Tapeworms are a yucky reality for some dogs. Dogs can catch the parasitic worms in a variety of different ways, including fleas or chowing down on raw meat. If your pooch is infested with tapeworms, some key symptoms might clue you in on the situation.
Tapeworms reside in dogs' small intestines. They typically affix themselves to the small intestinal walls through their mouthparts. For United States canine residents, Dipylidium caninum tapeworms are particularly prevalent, according to the Centers for Disease Control and Prevention. Tapeworms run the gamut of possible lengths. Some of them grow to a few feet long, while others don't even get to one inch. Tapeworms generally don't lead to major medical issues in infected canines, according to veterinarian Ernest Ward of the VCA Animal Hospitals website. Humans can catch tapeworms, but not straight from their canines. People can only get tapeworms through ingesting fleas that carry them.
When tapeworms develop, parts of their body split up into different sections. These sections, in turn, travel into your pet's intestines. As a result, you might observe parts of tapeworms inside of your dog's stool. These parts also frequently appear just below dogs' tails, in their hair. They have a dry appearance and are usually off-white or pure white in coloring. These parts of tapeworms are sometimes reminiscent of rice. If you ever see anything that looks like it could be a section of a tapeworm in your dog's stools, take a sample of your dog's stool to the veterinarian immediately.
The presence of tapeworms often can make dogs feel extremely uncomfortable. They often react to this discomfort through scooting their rear ends around on the floor. They do this as a means of minimizing the unpleasant feelings of the tapeworms, specifically intense itchiness. Persistent licking and chewing of the rear end also frequently denote tapeworms in dogs, though it can also indicate issues unrelated to tapeworms, too. When dogs have significant tapeworms, they sometimes exhibit symptoms such as diarrhea, loss of weight and bodily feebleness, says Martin Zucker, the author of "The Veterinarians' Guide to Natural Remedies for Dogs." Significant amounts of tapeworms can be highly problematic for puppies. They can bring upon serious issues in pups, such as intestinal obstruction, insufficient development and anemia. Some dogs with tapeworms don't exhibit any symptoms at all, however, says veterinarian Sheldon L. Gerstenfeld, author of the "ASPCA Complete Guide to Dogs," which is why your vet's opinion is important.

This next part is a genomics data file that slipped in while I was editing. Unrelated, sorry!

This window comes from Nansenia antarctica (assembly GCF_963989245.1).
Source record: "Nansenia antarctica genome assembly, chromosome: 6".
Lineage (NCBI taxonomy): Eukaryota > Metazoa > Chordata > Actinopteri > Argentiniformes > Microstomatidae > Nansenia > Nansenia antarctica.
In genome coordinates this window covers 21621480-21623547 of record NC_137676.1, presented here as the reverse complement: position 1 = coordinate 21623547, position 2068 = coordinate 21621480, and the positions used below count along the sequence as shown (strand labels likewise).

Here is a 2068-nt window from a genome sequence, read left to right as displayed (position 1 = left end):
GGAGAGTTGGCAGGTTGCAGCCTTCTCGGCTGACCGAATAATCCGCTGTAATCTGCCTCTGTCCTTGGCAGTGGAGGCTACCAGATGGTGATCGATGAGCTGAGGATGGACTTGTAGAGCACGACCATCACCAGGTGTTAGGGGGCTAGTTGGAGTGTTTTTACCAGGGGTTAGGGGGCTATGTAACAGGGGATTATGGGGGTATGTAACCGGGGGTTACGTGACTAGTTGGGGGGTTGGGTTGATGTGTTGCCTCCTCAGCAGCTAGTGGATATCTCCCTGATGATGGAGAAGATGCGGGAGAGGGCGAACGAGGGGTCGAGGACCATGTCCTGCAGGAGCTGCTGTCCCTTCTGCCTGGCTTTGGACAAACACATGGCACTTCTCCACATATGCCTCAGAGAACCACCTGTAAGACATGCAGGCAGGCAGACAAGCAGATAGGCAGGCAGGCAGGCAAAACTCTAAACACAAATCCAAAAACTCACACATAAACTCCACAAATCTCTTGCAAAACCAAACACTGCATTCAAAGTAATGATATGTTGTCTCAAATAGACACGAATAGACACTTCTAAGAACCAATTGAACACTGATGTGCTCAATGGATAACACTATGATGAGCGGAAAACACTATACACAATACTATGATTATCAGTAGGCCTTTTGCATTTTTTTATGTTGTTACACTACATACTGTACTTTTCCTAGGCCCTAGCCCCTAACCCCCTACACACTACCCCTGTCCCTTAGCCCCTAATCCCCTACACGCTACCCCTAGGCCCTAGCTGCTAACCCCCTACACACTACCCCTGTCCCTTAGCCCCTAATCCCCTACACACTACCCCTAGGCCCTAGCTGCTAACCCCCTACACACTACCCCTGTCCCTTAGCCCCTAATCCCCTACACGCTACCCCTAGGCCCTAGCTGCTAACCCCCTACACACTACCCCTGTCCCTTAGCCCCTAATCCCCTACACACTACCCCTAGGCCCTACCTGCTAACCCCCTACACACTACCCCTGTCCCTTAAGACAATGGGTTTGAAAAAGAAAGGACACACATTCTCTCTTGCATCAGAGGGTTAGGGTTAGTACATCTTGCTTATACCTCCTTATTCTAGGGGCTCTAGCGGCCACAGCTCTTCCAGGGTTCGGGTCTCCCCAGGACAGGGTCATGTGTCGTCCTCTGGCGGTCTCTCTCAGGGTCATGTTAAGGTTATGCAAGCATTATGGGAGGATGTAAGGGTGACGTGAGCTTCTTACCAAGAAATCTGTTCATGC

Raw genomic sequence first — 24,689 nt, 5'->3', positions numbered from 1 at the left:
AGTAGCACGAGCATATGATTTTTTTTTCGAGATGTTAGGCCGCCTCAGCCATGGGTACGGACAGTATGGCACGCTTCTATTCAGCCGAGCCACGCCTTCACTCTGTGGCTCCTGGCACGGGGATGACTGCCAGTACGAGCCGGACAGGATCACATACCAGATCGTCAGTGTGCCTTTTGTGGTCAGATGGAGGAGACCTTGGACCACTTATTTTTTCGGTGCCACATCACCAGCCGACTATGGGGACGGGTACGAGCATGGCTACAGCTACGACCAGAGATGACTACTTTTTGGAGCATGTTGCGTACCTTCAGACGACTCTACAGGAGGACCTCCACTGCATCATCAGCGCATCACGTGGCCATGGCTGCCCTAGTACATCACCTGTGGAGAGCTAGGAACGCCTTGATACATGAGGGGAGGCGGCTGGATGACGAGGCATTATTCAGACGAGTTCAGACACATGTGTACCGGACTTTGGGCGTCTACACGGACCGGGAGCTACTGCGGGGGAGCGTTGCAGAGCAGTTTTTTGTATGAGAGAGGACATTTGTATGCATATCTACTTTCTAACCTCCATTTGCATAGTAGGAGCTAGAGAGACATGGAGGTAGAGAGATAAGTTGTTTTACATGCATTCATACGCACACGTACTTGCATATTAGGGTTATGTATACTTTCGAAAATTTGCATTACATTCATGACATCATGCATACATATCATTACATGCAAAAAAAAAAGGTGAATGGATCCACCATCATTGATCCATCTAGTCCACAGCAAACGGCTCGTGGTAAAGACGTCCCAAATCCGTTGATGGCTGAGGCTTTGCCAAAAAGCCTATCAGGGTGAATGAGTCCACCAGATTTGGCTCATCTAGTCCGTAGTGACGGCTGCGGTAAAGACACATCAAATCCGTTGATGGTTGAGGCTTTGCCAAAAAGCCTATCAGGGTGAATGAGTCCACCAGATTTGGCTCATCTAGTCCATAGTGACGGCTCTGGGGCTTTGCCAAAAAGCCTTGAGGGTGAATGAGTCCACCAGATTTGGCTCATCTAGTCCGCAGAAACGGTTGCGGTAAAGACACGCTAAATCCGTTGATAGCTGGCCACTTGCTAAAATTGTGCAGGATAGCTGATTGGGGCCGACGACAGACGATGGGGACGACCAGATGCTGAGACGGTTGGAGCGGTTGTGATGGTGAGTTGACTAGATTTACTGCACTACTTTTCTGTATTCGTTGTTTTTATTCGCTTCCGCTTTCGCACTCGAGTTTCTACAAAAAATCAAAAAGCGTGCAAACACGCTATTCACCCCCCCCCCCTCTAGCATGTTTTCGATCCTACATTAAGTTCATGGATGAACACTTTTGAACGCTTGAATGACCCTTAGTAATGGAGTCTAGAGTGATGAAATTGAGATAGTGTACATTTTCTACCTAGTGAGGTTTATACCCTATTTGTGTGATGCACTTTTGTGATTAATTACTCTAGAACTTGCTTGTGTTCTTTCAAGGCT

Treatment of tapeworms is generally straightforward, Ward says. If a vet determines that your dog is indeed infested with the pesky creatures, she can suggest a deworming medication for him. She can give him the drug via injection or offer him oral medication. Treatment for tapeworms involves encouraging the dissolving of the parasites. If a vet prescribes tapeworm medication for your pet, be sure to closely adhere to her administration instructions.
Fleas are often closely involved in the spreading of tapeworms in dogs. Because of that, keeping the external parasites far away from your pet can often be extremely helpful for keeping tapeworms far away, too. Talk to your vet about the use of flea management options in your dog, whether topical, powder or anything else suitable. Your vet can give you information regarding flea management that works and is safe.
- VCA Animal Hospitals: Tapeworm Infection in Dogs
- PetMD: Tapeworm Dog Symptoms
- Cornell University Baker Institute - Animal Health: An Overview of Canine Tapeworm Infections
- Centers for Disease Control and Prevention: Dipylidium FAQs
- The Veterinarians' Guide to Natural Remedies for Dogs; Martin Zucker
- Dog Owner's Home Veterinary Handbook; Debra M. Eldredge, et al.
- ASPCA Complete Guide to Dogs; Sheldon L. Gerstenfeld
- Thomas Northcut/Photodisc/Getty Images